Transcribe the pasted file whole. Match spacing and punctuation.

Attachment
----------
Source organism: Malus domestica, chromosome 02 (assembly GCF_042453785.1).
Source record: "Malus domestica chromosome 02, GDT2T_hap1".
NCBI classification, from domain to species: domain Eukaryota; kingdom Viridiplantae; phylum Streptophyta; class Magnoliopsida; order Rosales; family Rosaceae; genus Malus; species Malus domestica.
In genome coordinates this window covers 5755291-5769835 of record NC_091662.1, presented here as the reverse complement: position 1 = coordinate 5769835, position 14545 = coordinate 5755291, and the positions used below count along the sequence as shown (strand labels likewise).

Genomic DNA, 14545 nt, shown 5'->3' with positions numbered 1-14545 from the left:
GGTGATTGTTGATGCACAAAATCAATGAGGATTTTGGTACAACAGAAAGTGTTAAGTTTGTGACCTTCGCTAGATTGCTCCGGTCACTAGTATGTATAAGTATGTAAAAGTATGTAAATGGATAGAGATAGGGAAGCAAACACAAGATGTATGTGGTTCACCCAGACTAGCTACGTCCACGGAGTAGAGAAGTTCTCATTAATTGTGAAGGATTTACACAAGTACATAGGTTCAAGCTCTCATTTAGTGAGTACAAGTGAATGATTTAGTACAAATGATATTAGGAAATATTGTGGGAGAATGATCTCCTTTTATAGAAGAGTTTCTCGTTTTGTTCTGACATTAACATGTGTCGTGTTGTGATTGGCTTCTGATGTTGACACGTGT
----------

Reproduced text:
Source organism: Malus domestica, chromosome 02 (assembly GCF_042453785.1).
Source record: "Malus domestica chromosome 02, GDT2T_hap1".
NCBI classification, from domain to species: domain Eukaryota; kingdom Viridiplantae; phylum Streptophyta; class Magnoliopsida; order Rosales; family Rosaceae; genus Malus; species Malus domestica.
In genome coordinates this window covers 5755291-5769835 of record NC_091662.1, presented here as the reverse complement: position 1 = coordinate 5769835, position 14545 = coordinate 5755291, and the positions used below count along the sequence as shown (strand labels likewise).

Genomic DNA, 14545 nt, shown 5'->3' with positions numbered 1-14545 from the left:
GGTGATTGTTGATGCACAAAATCAATGAGGATTTTGGTACAACAGAAAGTGTTAAGTTTGTGACCTTCGCTAGATTGCTCCGGTCACTAGTATGTATAAGTATGTAAAAGTATGTAAATGGATAGAGATAGGGAAGCAAACACAAGATGTATGTGGTTCACCCAGACTAGCTACGTCCACGGAGTAGAGAAGTTCTCATTAATTGTGAAGGATTTACACAAGTACATAGGTTCAAGCTCTCATTTAGTGAGTACAAGTGAATGATTTAGTACAAATGATATTAGGAAATATTGTGGGAGAATGATCTCCTTTTATAGAAGAGTTTCTCGTTTTGTTCTGACATTAACATGTGTCGTGTTGTGATTGGCTTCTGATGTTGACACGTGT